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Homebuilding Sees Employment Gains, Nonres Stumbles

September 8, 2020
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Construction employment increased by 16,000 jobs in August, but the gains were concentrated in housing. Infrastructure and nonresidential building construction lost 11,000 jobs, according to an analysis by the Associated General Contractors of America of government data.

In addition, an AGC survey indicates growing pessimism about a return to normal levels of construction business amid a proliferation of project cancellations.

“Construction is becoming a tale of two sectors, as homebuilding and limited nonresidential niches thrive but most other private, as well as public, construction shrinks,” said Ken Simonson, chief economist, in a prepared statement. “These employment numbers are in line with our survey, which found a plurality of construction firms expect it will take more than six months before their volume of business matches year-ago levels.”

The AGC of America-Autodesk Workforce Survey, released on September 2, found that 38 percent of respondents expect it will take more than six months for their firm’s volume of business to return to normal, relative to a year earlier. In a survey the association conducted in mid-June, only 30 percent of firms said they expected a return to normal volume would require more than six months.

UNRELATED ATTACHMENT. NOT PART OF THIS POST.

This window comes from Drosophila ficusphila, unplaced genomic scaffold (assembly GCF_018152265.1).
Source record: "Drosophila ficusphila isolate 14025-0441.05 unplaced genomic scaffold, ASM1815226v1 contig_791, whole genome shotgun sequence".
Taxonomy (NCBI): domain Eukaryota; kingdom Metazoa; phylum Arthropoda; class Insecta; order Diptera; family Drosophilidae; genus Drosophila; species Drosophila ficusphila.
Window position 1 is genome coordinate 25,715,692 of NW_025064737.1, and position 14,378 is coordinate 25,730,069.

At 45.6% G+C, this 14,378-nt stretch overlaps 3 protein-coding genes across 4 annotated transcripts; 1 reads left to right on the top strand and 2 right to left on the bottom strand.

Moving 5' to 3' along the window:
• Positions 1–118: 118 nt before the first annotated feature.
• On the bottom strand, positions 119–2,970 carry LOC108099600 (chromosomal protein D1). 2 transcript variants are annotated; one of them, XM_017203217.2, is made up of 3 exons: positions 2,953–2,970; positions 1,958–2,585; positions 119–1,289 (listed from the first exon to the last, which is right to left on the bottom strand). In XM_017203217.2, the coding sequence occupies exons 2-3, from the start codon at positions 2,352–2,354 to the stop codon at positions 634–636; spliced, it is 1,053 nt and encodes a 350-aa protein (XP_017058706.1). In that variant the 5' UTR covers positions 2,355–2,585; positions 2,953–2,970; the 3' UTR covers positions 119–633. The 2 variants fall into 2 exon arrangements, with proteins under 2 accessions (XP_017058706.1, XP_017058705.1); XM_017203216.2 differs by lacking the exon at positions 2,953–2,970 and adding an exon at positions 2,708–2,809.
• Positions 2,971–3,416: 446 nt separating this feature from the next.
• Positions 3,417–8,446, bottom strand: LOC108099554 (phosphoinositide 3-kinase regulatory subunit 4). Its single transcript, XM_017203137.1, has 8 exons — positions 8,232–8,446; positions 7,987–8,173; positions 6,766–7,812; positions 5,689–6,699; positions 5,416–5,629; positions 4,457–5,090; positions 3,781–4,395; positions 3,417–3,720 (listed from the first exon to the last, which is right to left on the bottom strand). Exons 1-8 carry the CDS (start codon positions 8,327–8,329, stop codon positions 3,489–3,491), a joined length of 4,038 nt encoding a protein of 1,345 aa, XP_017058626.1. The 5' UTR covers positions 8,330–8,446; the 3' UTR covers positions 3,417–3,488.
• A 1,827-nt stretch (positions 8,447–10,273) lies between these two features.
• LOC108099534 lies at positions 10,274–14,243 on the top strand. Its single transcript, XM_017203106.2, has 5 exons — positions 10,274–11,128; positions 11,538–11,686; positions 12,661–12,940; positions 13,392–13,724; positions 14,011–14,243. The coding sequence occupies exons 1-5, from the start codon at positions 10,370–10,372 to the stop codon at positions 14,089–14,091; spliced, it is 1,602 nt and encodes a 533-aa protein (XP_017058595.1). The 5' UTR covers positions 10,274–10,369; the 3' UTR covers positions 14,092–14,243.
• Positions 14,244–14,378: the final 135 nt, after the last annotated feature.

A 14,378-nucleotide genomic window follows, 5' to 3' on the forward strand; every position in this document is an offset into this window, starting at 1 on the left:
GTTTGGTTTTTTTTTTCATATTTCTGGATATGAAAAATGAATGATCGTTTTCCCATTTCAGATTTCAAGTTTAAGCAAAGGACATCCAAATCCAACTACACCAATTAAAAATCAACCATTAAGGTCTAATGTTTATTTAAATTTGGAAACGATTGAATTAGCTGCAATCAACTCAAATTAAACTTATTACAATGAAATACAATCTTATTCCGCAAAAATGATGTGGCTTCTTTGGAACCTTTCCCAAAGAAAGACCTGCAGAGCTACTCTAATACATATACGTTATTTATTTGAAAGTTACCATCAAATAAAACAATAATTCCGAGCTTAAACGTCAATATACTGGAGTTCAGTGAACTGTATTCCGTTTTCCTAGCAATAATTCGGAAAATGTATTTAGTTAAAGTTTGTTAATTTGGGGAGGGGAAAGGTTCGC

A likely reason for the more pessimistic outlook is the rapid increase in postponed or canceled projects, the economist said. Six of 10 firms said a scheduled project has been postponed or canceled, nearly double the 32 percent reporting cancellations in the June survey.

The employment pickup in August was limited to homebuilding, home improvement, and a portion of nonresidential construction, Simonson said. There was a rise of 27,700 jobs in residential construction employment, comprising residential building (3,200) and residential specialty trade contractors (24,500). There was a net decrease of 11,000 jobs in nonresidential construction employment, covering nonresidential building (10,200), specialty trades (-15,700) and heavy and civil engineering construction (-5,500).

The industry’s unemployment rate in August was 7.6 percent, with 762,000 former construction workers idled. These figures were more than double the August 2019 figures of 3.6 percent and 361,000 workers, respectively.

Source: AGC

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